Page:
"In a small room such as David's, axial modes and standing waves are largely one and the same. Other standing waves might exist without necessarily being modes, but their contribution to room response will be limited compared to the abundance of problems caused by a room mode. A main 'non-modal' standing wave problem is sometimes caused by a 'bounce' from the rear wall. This problem will be addressed quite well by the rear wall treatments while the rest of modal problems above 70 Hz are going to be tackled by the entire treatment design." Sulzmann says. Gamson's bass complaints at the mix position were caused by the first-floor ceiling axial mode at 70 Hz--close to an open D-string on a bass guitar--and a front-to-back axial mode at 49 Hz, low G on a bass guitar.

The Awesome "After" Picture

Oliver Leiber And David Gamson
At Leiber's Ollywood Studios. L.A., CA.

"For the 70Hz mode, deeper bass traps above the mix position would help, but the space required might occupy more headroom than David is willing to sacrifice," Sulzmann continues. "The quickest way to cure this is to space the ProFusors down about six inches from the ceiling and treat behind them with 4-inch Studiofoam or several layers of SonoFiber. For the 49Hz mode, Auralex CT45 panels on the rear wall could help, but opening the rear double doors during mixdown would provide extra 'breathing room' for the bass."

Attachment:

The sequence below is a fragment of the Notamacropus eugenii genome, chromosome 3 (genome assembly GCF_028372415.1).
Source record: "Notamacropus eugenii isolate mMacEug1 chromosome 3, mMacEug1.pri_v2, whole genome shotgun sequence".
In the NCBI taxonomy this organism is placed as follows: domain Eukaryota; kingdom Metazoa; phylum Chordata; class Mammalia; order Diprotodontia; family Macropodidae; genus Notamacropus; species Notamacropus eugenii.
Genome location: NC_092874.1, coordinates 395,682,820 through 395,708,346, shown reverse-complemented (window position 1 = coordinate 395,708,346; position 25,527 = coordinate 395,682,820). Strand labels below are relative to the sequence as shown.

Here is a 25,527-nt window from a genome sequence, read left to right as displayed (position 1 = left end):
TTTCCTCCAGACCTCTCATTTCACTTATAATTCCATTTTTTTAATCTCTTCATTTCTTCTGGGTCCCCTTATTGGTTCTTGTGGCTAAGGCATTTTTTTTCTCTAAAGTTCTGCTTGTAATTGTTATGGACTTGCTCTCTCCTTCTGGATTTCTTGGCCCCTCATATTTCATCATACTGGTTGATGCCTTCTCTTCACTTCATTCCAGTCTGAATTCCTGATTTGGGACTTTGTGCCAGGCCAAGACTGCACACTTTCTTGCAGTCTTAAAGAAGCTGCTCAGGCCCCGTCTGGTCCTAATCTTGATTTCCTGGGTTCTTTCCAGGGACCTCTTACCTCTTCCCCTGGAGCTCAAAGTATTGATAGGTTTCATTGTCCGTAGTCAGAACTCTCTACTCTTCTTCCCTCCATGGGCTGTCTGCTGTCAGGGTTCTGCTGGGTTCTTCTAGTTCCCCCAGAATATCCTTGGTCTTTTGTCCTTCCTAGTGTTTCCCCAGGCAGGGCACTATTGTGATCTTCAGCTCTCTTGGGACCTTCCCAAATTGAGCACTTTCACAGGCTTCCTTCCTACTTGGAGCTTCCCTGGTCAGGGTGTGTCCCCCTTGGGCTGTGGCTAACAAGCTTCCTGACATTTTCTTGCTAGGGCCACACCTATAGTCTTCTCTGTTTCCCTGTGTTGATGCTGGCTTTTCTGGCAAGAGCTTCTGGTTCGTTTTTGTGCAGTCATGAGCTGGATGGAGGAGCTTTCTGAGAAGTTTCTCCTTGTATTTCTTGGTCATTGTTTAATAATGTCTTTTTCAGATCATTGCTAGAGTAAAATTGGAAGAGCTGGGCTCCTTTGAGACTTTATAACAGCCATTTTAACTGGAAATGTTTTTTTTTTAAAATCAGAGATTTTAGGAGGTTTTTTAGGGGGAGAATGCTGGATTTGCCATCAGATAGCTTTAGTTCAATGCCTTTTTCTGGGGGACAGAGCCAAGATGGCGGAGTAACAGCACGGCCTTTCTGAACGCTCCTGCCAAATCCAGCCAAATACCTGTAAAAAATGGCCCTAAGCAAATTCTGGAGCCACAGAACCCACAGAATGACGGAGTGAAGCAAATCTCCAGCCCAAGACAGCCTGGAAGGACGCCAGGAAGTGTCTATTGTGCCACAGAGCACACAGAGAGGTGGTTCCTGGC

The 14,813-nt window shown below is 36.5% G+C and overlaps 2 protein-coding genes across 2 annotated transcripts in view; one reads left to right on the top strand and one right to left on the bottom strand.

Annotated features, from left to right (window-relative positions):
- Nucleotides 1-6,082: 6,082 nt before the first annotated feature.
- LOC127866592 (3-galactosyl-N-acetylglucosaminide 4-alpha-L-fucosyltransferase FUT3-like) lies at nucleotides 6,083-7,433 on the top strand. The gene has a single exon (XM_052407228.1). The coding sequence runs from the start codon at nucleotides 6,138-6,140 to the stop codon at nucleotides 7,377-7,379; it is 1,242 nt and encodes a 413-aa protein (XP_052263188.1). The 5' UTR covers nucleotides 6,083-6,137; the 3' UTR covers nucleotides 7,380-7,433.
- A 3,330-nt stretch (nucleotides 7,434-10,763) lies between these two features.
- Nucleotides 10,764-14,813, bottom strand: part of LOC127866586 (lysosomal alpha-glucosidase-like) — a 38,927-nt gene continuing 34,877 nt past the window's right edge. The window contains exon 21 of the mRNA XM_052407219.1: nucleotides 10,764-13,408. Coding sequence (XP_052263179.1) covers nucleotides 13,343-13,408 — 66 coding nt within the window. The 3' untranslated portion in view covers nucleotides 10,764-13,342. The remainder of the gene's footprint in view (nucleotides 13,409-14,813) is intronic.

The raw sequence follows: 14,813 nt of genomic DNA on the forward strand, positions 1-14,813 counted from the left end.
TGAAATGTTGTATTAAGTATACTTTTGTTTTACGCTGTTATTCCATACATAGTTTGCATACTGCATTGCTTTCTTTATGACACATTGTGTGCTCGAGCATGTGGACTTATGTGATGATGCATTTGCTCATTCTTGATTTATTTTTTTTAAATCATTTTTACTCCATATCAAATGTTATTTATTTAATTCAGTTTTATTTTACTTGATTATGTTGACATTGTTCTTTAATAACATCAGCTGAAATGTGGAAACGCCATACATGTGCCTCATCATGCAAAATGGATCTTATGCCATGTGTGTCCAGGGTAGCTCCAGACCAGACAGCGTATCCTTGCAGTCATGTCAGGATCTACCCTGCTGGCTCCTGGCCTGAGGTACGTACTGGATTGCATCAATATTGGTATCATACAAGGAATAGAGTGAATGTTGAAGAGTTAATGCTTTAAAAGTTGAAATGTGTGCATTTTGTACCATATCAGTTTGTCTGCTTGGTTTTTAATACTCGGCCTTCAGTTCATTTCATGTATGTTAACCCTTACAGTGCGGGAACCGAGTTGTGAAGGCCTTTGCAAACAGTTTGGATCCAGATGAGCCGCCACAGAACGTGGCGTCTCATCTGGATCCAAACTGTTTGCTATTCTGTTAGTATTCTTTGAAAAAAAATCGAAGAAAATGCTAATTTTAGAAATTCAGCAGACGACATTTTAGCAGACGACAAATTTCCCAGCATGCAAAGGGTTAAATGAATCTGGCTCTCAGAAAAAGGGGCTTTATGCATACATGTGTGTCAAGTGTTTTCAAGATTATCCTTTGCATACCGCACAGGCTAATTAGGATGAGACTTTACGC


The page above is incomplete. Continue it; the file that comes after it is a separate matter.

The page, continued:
Auralex Acoustics designs and builds studios through its network of worldwide representative companies. Local custom installer Nigel Martinez--who runs NJM, a one-man studio design operation in Southern California--accomplished Mechanism's studio makeover in one day. Martinez has been building and/or modifying rooms for over 20 years and has built rooms for: System Of A Down, Orgy, Clint Black, Lionel Richie, Nathan East, Ricky Lawson, Motown, Universal Studios, Blue Microphones as well as a completely portable 5.1 mixing/screening room for Oliver Stone.

"You address all the frequencies you're going to hear in the room to make it as pleasant and accurate as possible," Martinez says. "This room required a lot of bass trapping in the corners because of all the bass buildup in that small space. In a purpose-built recording studio, the monitors are fixed and more accurate because they are designed to sound correct at the mixing position. In a home setup with near-fields, you have to adjust the mix position to accommodate the room. In David's room, that position is in the exact middle--maybe not the most ergonomic spot, but the best place for the most accurate monitoring."

Each of the four corners uses LENRD (Low-End Node-Reduction Device) bass traps behind B-24 absorption panels set off by at least two inches of air space. Sound vibrations go through the panel and get lost in the air space, with lower frequencies absorbed by the LENRD. "The ceiling treatment above the mix position is made up of our ProFusor panels," Martinez continues. "In small rooms, diffusion is sometimes preferred above the mix position, as too much absorption can pull too much life out of a room."

The end result is a neutral and balanced-sounding room that's great for overdubs. "I was concerned I'd end up with a very lifeless-sounding room," Gamson says, "but now I'm surprised how much more open and clear everything sounds. There is better imaging at the mix position, with no flutter echoes or bass problems."

Barry Rudolph is an L.A.-based recording engineer. Visit his Web site at: WWW.BARRYRUDOLPH.COM